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Trump disgusted by ‘old charges’ against Manafort…so he brings up ‘Alfonse’ Capone

For those who dwelled in the netherworld of New York real estate for decades, genuflecting to oligarchs past and present comes naturally.

August 1, 2018

2:45 PM

1 August 2018

2:45 PM

By my count, Donald Trump issued six tweets this morning, including the demand that Attorney General Jeff Sessions “stop this Rigged Witch Hunt right now” and a reference to a “smocking gun” and the Clinton campaign. Whoops, I see that in the time it took to type this, El Jefe is already on to a fresh tweet in defense of his former campaign manager Paul Manafort. Does Trump ever do any actual work?

Now with Manafort on trial for his exploits in Ukraine, including the accusation that he funneled some $60 million into offshore accounts to evade American taxes, Trump is ventilating his disgust — not at Manafort’s purchase of a coat made out of ostrich for $15,000 (say, what happened to vicuna?), but at the dredging up of what he deems “old charges” that render his trial “a Hoax!” His latest effusion declares: “Looking back on history, who was treated worse, Alfonse Capone, legendary mob boss, killer and “Public Enemy Number One,” or Paul Manafort, political operative & Reagan/Dole darling, now serving solitary confinement – although convicted of nothing? Where is the Russian Collusion?”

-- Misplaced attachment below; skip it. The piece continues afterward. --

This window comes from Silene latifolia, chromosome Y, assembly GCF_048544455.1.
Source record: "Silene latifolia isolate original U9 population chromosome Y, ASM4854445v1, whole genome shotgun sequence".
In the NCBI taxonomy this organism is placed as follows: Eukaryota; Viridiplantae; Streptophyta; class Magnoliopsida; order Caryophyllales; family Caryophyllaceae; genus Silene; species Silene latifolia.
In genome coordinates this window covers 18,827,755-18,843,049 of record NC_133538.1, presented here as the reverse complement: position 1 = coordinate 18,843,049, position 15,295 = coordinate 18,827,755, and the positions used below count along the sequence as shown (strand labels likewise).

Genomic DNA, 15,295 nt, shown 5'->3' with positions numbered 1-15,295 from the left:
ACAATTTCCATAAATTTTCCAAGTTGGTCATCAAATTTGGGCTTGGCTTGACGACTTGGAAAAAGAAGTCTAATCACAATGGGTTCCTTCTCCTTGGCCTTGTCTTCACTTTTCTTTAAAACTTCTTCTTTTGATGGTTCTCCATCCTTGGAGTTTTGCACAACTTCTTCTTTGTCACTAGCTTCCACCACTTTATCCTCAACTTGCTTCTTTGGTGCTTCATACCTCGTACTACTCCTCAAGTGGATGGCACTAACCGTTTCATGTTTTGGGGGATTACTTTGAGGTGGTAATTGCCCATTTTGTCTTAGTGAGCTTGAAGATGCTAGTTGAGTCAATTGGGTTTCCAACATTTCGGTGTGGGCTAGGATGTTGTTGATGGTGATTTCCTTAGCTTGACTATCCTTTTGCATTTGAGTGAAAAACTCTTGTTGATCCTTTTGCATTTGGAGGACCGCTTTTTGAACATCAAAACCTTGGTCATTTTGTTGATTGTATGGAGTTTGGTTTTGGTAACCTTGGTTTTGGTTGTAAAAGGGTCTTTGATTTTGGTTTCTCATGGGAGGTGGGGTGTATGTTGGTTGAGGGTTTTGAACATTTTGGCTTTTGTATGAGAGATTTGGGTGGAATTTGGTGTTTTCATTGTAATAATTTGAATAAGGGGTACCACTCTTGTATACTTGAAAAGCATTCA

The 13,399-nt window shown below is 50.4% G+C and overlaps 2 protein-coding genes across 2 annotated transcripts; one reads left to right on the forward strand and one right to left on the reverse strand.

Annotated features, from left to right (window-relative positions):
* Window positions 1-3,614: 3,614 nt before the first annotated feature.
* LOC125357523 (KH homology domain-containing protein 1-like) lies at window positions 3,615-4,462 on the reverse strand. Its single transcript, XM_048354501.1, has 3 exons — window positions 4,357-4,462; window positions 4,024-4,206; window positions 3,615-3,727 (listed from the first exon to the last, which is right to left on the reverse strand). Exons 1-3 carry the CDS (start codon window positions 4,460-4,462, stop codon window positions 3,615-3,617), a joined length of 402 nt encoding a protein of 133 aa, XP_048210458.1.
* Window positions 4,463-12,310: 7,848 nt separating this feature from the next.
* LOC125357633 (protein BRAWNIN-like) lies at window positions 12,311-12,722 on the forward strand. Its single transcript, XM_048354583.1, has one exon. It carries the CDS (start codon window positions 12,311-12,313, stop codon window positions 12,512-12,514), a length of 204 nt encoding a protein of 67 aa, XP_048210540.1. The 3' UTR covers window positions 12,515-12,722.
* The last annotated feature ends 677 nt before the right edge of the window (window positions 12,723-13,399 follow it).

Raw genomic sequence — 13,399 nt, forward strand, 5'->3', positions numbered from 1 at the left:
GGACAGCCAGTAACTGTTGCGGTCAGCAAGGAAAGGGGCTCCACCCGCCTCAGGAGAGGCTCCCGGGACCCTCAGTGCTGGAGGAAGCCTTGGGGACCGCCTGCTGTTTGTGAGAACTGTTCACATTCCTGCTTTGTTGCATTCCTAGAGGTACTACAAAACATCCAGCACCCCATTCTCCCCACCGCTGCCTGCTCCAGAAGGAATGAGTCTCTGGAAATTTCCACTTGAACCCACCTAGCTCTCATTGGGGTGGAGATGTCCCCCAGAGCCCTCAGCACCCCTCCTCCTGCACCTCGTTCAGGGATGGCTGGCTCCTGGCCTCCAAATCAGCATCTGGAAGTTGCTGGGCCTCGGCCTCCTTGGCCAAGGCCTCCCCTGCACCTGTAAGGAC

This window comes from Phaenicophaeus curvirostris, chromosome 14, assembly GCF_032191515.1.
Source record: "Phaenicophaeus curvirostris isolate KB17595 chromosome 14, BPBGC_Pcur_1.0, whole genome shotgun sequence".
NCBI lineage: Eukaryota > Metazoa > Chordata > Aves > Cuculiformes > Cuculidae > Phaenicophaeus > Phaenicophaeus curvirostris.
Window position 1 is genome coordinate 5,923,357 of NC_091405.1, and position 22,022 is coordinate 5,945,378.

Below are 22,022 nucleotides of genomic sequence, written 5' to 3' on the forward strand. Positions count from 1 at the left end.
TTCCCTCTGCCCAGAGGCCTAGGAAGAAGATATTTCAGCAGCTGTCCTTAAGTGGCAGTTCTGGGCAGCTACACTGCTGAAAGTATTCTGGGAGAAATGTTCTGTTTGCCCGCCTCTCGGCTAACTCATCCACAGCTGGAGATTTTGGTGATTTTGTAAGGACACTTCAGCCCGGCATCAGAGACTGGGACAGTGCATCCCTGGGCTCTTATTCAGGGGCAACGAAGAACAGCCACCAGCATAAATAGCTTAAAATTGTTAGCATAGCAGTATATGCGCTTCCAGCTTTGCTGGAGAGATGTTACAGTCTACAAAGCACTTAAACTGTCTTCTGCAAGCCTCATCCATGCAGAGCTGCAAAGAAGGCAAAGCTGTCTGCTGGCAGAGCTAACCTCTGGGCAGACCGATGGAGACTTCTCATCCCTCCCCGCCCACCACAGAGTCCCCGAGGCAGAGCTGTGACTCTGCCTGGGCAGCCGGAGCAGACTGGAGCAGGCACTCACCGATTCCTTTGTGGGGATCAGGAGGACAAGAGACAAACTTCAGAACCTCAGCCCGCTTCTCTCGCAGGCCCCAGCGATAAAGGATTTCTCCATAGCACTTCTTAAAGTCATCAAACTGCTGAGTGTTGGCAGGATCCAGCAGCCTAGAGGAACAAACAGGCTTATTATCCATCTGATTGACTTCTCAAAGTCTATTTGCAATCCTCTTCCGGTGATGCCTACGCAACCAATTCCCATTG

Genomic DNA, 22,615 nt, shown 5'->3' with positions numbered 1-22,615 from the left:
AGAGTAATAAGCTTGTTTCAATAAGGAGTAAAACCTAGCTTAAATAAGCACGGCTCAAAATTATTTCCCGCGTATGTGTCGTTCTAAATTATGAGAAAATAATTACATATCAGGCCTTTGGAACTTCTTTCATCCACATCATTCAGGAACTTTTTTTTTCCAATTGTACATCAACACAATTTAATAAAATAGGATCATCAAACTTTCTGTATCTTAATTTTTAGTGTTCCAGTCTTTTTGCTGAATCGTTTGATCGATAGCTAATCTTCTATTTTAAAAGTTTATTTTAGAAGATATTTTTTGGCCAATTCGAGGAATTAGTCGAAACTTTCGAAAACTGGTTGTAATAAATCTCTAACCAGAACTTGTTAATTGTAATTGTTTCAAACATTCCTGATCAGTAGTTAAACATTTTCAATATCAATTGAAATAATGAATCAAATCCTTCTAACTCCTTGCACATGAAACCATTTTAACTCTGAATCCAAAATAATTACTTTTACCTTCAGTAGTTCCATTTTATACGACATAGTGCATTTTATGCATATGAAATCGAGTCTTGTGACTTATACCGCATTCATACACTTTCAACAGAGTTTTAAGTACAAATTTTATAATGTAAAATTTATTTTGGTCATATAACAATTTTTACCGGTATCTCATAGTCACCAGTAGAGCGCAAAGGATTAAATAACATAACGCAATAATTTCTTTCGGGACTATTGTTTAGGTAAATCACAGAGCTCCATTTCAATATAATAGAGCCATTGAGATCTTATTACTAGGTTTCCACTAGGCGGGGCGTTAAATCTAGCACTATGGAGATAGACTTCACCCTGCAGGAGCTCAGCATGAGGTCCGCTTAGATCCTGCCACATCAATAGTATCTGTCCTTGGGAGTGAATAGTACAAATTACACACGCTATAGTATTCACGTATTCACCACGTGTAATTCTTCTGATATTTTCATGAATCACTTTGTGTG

You might wonder whether comparing and contrasting your old chum to Al Capone is really doing him a solid. There’s also something a little odd about signaling your respect for the old mob boss by calling him “Alfonse,” though it was actually spelled Alphonse. Never mind. For Trump, who has dwelled in the netherworld of New York real estate for decades, it seems to come as a natural impulse to genuflect to oligarchs, past and present. It’s also the case that Manafort is not in solitary confinement. Nor is Alcatraz, where Capone served time, up and running, and ready to receive Manafort. Trump is clearly trying to set the stage, as far as possible, to pull another Arpaio, to depict Manafort as a victim of the deep state whose unjust predicament can only be rectified by a presidential pardon.

But it may never come to that: Judge T.S. Ellis is restraining the prosecutors from dwelling on Manafort’s lavish lifestyle. The judge himself appears to be a model of frugality. He expressed puzzlement about the House of Bijan on Rodeo Drive, where Manafort acquired some of his pricier trinkets, including bespoke suits and watches: “I can’t recognise these names. If it doesn’t say ‘Men’s Wearhouse,’ I don’t know it.”

As Manafort faces trial, Trump’s janissaries are trying to argue that he’s only expressing his opinion, as though he were a mere bystander to these events offering colour commentary. “He’s expressing his opinion, but he’s not talking of his special powers he has” as president, said Rudy Giuliani. Not yet.


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